high delivery volumes
by Rockwell Sands @

High Delivery Volumes Hurt UPS & FedEx’s Margins

UPS and FedEx's profit margins come into question as Coronavirus point towards a more permanent shift in deliveries for online orders

If there is one industry most impacted by the Coronavirus pandemic, it may be the shipping and logistics business. Widespread sheltering-in-place and staying at home has led to a massive uptick in eCommerce order volumes, which the major shipping carriers are all tasked to deliver. However, this surge in high delivery volume from COVID-19 may actually be hurting UPS and FedEx, whose online package products are much less profitable than their other services.

The Strange Relationship Between High Delivery Volumes and Profitability

One would assume the growing number of online orders must mean that private shipping carriers are rejoicing. With the amount of packages entering their networks, UPS and FedEx must certainly be ushering in record profitability. However, this isn’t exactly the case. It’s true that eCommerce deliveries account for the quickest-growing revenue drivers of these carriers’ businesses. Even so, private carriers still heavily rely on business-to-business and retail deliveries to make money. With retail outlets and businesses around America temporarily shuttered (some permanently), UPS and FedEx are now seeing their revenue mainly come from deliveries for online sales.

The problem is, profits from carrying out online deliveries are significantly less than FedEx and UPS make on normal retail and B2B deliveries.

Why Packages from Online Sales are Less Profitable for Private Carriers

Private carriers structure online deliveries to be less profitable than business deliveries because of the inconsistency in orders. Prior to the pandemic, shoppers tended to purchase goods online more sporadically. However, Coronavirus has caused online orders to now become a daily occurrence, instead of a one-off purchase here or there. These days, consumers shop online for their necessities as well as for their non-essential goods. In fact, during March of 2020, Adobe Analytics reported a 100% increase in online orders for groceries. This, in turn, resulted in a staggering 25% jump in total online orders for the same time period.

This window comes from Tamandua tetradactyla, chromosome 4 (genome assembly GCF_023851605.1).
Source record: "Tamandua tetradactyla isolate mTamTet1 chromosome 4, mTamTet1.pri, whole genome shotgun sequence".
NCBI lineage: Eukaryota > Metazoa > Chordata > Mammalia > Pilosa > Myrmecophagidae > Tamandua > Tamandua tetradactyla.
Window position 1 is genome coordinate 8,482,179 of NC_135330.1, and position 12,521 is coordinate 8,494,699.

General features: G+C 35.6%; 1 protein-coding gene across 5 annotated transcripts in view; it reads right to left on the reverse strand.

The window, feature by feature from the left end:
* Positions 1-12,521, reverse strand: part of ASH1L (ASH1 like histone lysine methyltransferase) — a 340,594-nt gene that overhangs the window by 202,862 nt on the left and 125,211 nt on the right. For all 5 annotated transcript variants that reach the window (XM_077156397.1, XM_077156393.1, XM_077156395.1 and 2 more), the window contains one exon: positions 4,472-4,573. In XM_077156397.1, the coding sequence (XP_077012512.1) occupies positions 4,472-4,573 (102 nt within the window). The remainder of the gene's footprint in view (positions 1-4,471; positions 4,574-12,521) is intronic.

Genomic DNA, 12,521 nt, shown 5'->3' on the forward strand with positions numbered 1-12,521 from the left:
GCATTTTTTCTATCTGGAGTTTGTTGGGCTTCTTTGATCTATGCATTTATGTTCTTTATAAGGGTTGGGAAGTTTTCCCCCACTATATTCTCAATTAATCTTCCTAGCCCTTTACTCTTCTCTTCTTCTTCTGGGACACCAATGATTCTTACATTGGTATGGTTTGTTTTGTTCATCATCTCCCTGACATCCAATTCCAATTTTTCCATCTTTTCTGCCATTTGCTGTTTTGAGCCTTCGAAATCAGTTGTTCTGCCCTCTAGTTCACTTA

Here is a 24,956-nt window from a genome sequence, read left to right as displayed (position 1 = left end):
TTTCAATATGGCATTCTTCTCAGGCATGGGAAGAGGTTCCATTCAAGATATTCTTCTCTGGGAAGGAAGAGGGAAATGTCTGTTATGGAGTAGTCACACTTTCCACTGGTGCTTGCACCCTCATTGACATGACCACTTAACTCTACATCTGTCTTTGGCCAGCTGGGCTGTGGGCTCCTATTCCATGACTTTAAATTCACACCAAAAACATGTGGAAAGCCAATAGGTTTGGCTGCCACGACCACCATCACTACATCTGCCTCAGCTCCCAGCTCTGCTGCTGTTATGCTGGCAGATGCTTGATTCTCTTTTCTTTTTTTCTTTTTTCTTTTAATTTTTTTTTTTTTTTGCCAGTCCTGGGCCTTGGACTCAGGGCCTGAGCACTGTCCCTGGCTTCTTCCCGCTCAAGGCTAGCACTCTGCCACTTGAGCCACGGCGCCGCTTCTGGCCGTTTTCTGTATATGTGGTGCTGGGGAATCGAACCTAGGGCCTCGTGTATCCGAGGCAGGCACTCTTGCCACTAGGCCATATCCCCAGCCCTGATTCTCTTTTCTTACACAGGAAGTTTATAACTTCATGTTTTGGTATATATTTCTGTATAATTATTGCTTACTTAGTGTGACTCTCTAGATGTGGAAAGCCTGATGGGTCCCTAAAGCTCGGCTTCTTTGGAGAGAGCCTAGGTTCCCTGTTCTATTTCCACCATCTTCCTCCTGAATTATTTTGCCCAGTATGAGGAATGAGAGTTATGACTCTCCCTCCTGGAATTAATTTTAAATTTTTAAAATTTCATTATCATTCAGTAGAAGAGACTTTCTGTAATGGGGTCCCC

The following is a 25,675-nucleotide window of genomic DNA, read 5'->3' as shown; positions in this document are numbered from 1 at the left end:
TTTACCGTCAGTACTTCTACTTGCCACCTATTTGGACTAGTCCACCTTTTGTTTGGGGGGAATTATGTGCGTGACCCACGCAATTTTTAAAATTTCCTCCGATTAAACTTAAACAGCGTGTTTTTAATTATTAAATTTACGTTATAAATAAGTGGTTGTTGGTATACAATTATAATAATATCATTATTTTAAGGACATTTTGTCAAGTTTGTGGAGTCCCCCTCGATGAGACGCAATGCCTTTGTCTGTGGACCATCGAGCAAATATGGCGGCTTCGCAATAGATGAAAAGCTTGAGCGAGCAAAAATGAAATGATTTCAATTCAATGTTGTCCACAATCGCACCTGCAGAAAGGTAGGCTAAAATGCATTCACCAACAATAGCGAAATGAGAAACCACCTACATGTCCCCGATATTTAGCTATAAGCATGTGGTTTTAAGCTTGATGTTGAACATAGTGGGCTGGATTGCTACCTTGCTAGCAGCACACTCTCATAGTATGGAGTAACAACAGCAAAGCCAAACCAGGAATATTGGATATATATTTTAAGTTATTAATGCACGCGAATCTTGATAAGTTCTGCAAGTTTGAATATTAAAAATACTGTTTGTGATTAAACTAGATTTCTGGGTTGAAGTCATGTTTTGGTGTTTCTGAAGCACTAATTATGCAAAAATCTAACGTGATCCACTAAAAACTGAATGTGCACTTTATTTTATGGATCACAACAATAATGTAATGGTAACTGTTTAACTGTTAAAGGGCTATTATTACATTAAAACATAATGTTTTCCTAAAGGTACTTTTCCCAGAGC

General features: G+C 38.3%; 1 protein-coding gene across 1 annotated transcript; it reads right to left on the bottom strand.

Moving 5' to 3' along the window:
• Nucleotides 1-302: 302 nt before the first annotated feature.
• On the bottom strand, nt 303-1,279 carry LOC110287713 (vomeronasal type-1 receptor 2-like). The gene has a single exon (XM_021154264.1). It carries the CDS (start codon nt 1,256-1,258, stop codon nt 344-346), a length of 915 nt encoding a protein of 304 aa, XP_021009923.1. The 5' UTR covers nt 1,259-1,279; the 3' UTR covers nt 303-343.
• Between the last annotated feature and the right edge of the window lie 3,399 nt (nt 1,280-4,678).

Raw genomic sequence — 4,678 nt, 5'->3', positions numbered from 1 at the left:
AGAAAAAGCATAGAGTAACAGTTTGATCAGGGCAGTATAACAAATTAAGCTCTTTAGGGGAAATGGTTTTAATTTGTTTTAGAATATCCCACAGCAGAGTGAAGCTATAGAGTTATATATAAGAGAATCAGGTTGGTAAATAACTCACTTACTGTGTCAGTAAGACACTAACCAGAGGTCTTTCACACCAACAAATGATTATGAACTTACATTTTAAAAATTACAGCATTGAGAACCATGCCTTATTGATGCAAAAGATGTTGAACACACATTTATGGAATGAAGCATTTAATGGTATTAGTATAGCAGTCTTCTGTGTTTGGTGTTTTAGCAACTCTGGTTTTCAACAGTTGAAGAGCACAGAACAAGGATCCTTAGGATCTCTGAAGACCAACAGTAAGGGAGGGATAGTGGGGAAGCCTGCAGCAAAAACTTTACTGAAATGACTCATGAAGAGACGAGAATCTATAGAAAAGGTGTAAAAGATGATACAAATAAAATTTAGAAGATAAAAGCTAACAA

As major corporations like Facebook and Twitter start allowing employees to work from home indefinitely, the stay-at-home lifestyle will only continue to become a more permanent part of culture. So, unless private carriers like FedEx and UPS find another way to structure their business models, people growing comfortable with staying at home may suggest a turning point to perpetually lower profit margins.

Package Services are the Fastest-Growing Revenue Driver for the Postal Service

The surge in parcel volume may hurt UPS and FedEx, but USPS is in a unique position to capitalize. Simply put, USPS is the premier carrier for eCommerce deliveries, with its mix of affordable rates and quick delivery times. Also, through direct partnerships with eCommerce retailers and shipping software companies, package services now account for the Postal Service’s most profitable products (in terms of margins, and not overall volume). In fact, the Postal Service’s recently-released 5-year strategic plan shows a near-double in package volume since 2007.

Unlike private carriers, the Postal Service’s relationship between revenue and growing parcel volume is directly correlated. The more packages USPS delivers, the more money the organization sees. 

Interestingly, FedEx and UPS may start shying away from accepting more online deliveries in order to protect profitability. Recently, FedEx even went so far as to cap shipments from major retailers. Retail businesses need to ship products to customers somehow, and so, they will turn to USPS to carry out delivery. Thus, the Postal Service will then be perfectly positioned to claim a bigger share of the online delivery market…and make more money as a result.

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